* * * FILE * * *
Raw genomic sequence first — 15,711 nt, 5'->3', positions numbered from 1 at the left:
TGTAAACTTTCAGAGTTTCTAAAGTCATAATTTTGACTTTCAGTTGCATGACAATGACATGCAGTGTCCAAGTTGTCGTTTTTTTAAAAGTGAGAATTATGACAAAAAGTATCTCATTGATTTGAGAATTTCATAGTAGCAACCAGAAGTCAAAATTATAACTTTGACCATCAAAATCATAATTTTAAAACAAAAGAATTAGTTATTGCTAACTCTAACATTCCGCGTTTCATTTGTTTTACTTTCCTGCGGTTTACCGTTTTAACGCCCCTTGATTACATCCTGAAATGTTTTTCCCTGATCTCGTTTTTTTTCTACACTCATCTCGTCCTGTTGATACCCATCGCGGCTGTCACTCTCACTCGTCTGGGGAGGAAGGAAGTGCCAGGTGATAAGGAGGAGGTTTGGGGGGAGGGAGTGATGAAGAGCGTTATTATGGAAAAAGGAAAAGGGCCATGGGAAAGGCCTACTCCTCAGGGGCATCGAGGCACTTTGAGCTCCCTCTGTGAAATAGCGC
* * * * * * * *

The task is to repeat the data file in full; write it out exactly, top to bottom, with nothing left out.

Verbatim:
Raw genomic sequence first — 15,711 nt, 5'->3', positions numbered from 1 at the left:
TGTAAACTTTCAGAGTTTCTAAAGTCATAATTTTGACTTTCAGTTGCATGACAATGACATGCAGTGTCCAAGTTGTCGTTTTTTTAAAAGTGAGAATTATGACAAAAAGTATCTCATTGATTTGAGAATTTCATAGTAGCAACCAGAAGTCAAAATTATAACTTTGACCATCAAAATCATAATTTTAAAACAAAAGAATTAGTTATTGCTAACTCTAACATTCCGCGTTTCATTTGTTTTACTTTCCTGCGGTTTACCGTTTTAACGCCCCTTGATTACATCCTGAAATGTTTTTCCCTGATCTCGTTTTTTTTCTACACTCATCTCGTCCTGTTGATACCCATCGCGGCTGTCACTCTCACTCGTCTGGGGAGGAAGGAAGTGCCAGGTGATAAGGAGGAGGTTTGGGGGGAGGGAGTGATGAAGAGCGTTATTATGGAAAAAGGAAAAGGGCCATGGGAAAGGCCTACTCCTCAGGGGCATCGAGGCACTTTGAGCTCCCTCTGTGAAATAGCGC